New findings published in Nutrition Reviews shed light on shortfalls in young children’s diets and the role of affordability.
GAIN in partnership with UNICEF is releasing a journal supplement in Nutrition Reviews, titled "Assessing nutrient gaps and affordability of complementary foods." Additionally, 18 accompanying country briefs will be published, half of which will focus on nutrient gaps and the other half on affordability.
The study reveals that millions of young children in Eastern and Southern Africa and South Asia have extremely poor diets - including a lack of vitamins and minerals - which prevents proper growth and development and can have lasting effects. Affordability is a major barrier to access to these nutritious foods, particularly in the quantities required to meet needs for iron and zinc.
"This set of papers boils down years of complex research into a simple message: there is a handful of foods which parents could feed their children in each setting that help meet specific nutritional needs and are accessible even to the poorest families" says Saul Morris, Director of Programme Services at the Global Alliance for Improved Nutrition (GAIN).
The studies reveal that the best food sources of essential vitamins and minerals commonly lacking in the diets of young children (e.g., vitamin A, iron, and zinc) are liver, small fish, beef or goat meat, eggs, and dark green leafy vegetables. Many young children do not consume enough of these foods, in part because households cannot afford them in large enough quantities to meet all their nutrient needs. For example, even the most affordable sources of iron and zinc—often dark green leafy vegetables for iron and pulses for zinc - are frequently unaffordable.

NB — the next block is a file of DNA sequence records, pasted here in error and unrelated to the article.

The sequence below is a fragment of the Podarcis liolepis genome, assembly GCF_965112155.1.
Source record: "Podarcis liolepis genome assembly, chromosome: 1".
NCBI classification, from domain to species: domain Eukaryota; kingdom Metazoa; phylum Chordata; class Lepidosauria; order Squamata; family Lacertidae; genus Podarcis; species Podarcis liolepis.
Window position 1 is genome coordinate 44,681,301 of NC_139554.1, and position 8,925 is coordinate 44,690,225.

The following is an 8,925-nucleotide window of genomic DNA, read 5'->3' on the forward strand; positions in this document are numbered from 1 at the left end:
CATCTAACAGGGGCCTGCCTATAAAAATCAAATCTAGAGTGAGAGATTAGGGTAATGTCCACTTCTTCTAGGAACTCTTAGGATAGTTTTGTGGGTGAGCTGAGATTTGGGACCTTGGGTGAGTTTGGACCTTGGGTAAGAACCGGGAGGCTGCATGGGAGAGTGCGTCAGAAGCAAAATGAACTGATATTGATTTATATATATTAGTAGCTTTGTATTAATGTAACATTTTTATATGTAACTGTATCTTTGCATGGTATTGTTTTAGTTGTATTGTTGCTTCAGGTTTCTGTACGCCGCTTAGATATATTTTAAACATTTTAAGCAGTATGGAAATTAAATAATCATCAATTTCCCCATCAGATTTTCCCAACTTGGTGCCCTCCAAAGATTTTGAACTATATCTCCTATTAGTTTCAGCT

This set of papers boils down years of complex research into a simple message: there is a handful of foods which parents could feed their children in each setting that help meet specific nutritional needs and are accessible even to the poorest families.
"Political commitment is essential in overcoming the nutrient gaps stemming from fundamental economic and social barriers that prevent these children from accessing the sound diets to which they are entitled. We need to move faster, and to insist on accountability for providing a social protection mechanism. The human rights message resonates clearly." Says UNICEF's Christiane Rudert, Regional Nutrition Adviser, UNICEF’s Eastern and Southern Africa Regional Office (ESARO).
Policymakers will benefit from these new findings, which will enable more evidence-based policy dialogue and planning. This is especially relevant in South Asia and Eastern and Southern Africa where the current nutritional status of children is troubling.
We need to move faster, and to insist on accountability for providing a social protection mechanism. The human rights message resonates clearly.
Findings for these regions are critical for policymakers to make informed decisions that address nutrient gaps, particularly around the role of affordability, an issue that impacts many families on a daily basis.